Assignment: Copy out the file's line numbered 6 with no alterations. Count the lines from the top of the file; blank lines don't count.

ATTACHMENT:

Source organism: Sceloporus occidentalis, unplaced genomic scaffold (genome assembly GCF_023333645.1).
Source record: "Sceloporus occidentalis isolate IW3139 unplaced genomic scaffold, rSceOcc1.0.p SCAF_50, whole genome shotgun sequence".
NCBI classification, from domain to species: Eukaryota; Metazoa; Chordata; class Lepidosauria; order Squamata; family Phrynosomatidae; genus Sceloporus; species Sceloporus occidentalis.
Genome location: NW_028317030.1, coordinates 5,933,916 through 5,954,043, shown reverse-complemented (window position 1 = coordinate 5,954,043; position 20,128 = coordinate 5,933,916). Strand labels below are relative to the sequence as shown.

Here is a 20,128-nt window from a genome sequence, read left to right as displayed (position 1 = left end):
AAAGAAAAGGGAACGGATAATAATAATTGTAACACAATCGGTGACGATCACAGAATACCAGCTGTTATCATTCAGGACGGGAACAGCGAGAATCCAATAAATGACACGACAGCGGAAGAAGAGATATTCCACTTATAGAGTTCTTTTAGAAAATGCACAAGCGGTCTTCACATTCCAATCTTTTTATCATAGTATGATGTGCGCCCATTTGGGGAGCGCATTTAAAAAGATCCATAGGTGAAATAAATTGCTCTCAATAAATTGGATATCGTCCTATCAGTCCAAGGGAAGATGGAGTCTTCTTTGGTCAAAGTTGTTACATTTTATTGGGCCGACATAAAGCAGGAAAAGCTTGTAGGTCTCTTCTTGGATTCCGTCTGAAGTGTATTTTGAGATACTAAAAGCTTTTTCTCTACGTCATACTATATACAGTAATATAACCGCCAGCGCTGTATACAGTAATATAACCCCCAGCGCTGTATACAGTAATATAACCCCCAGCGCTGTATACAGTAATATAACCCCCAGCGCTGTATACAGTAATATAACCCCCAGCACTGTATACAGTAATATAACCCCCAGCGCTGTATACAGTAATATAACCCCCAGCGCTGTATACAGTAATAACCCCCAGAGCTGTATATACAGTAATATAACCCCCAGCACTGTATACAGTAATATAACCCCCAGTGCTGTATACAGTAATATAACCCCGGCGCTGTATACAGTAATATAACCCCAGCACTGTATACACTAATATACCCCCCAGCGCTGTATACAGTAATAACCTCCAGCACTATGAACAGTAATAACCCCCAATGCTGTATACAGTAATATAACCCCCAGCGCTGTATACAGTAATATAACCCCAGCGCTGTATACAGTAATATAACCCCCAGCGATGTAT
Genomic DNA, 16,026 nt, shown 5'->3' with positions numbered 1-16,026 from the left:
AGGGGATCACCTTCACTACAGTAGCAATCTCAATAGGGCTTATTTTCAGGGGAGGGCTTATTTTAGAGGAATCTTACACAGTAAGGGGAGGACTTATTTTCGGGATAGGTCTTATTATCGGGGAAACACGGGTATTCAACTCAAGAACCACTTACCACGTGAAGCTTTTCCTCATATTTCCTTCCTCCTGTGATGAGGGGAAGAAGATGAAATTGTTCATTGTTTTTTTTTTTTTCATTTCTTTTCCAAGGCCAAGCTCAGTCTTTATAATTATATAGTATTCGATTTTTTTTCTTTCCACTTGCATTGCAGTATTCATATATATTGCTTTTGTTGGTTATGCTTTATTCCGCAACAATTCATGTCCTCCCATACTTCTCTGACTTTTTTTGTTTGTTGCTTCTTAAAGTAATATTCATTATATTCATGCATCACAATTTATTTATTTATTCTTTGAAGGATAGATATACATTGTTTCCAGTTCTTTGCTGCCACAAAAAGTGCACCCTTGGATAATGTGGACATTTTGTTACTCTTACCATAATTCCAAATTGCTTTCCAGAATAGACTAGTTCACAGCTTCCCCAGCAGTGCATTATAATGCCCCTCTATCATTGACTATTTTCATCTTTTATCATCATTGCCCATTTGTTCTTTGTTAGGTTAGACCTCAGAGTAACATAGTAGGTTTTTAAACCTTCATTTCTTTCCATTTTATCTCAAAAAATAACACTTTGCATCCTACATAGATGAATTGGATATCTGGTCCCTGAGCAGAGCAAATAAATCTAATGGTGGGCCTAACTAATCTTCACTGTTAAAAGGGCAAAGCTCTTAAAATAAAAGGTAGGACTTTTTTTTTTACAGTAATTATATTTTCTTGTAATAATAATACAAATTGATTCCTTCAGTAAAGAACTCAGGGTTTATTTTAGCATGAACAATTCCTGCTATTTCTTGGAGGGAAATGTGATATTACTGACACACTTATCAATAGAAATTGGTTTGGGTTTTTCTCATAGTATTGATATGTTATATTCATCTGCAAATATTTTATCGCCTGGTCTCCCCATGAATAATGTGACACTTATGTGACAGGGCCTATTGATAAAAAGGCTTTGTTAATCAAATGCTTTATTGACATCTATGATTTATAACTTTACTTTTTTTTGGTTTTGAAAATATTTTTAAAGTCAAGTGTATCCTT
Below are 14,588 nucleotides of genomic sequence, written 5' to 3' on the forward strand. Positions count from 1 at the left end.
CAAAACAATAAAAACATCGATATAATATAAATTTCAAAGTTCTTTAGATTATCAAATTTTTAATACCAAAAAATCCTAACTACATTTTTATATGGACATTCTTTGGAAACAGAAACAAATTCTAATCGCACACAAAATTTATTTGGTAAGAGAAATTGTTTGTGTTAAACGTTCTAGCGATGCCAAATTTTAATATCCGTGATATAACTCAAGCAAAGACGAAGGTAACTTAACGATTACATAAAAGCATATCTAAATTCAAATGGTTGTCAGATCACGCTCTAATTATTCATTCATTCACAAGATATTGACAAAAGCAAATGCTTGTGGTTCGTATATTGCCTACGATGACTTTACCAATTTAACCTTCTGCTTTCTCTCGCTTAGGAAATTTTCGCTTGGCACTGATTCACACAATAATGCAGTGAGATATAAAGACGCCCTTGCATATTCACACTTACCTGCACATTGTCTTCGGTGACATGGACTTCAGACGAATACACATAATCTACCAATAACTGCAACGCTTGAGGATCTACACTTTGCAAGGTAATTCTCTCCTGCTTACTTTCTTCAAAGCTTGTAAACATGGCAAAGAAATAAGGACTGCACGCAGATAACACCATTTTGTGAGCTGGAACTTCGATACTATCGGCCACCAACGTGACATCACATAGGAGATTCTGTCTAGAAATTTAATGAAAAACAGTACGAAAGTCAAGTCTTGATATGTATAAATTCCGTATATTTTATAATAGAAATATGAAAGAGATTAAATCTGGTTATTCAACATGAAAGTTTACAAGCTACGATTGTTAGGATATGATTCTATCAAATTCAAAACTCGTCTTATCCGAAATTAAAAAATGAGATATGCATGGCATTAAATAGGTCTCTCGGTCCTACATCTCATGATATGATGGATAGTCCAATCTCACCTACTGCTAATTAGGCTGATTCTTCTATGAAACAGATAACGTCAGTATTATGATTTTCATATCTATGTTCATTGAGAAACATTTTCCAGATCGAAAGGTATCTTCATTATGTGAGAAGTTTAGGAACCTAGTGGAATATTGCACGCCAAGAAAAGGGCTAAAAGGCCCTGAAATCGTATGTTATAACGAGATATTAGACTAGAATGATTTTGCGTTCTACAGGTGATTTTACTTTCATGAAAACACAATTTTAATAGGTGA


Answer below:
AAAGAAAAGGGAACGGATAATAATAATTGTAACACAATCGGTGACGATCACAGAATACCAGCTGTTATCATTCAGGACGGGAACAGCGAGAATCCAATAAATGACACGACAGCGGAAGAAGAGATATTCCACTTATAGAGTTCTTTTAGAAAATGCACAAGCGGTCTTCACATTCCAATCTTTTTATCATAGTATGATGTGCGCCCATTTGGGGAGCGCATTTAAAAAGATCCATAGGTGAAATAAATTGCTCTCAATAAATTGGATATCGTCCTATCAGTCCAAGGGAAGATGGAGTCTTCTTTGGTCAAAGTTGTTACATTTTATTGGGCCGACATAAAGCAGGAAAAGCTTGTAGGTCTCTTCTTGGATTCCGTCTGAAGTGTATTTTGAGATACTAAAAGCTTTTTCTCTACGTCATACTATATACAGTAATATAACCGCCAGCGCTGTATACAGTAATATAACCCCCAGCGCTGTATACAGTAATATAACCCCCAGCGCTGTATACAGTAATATAACCCCCAGCGCTGTATACAGTAATATAACCCCCAGCACTGTATACAGTAATATAACCCCCAGCGCTGTATACAGTAATATAACCCCCAGCGCTGTATACAGTAATAACCCCCAGAGCTGTATATACAGTAATATAACCCCCAGCACTGTATACAGTAATATAACCCCCAGTGCTGTATACAGTAATATAACCCCGGCGCTGTATACAGTAATATAACCCCAGCACTGTATACACTAATATACCCCCCAGCGCTGTATACAGTAATAACCTCCAGCACTATGAACAGTAATAACCCCCAATGCTGTATACAGTAATATAACCCCCAGCGCTGTATACAGTAATATAACCCCAGCGCTGTATACAGTAATATAACCCCCAGCGATGTAT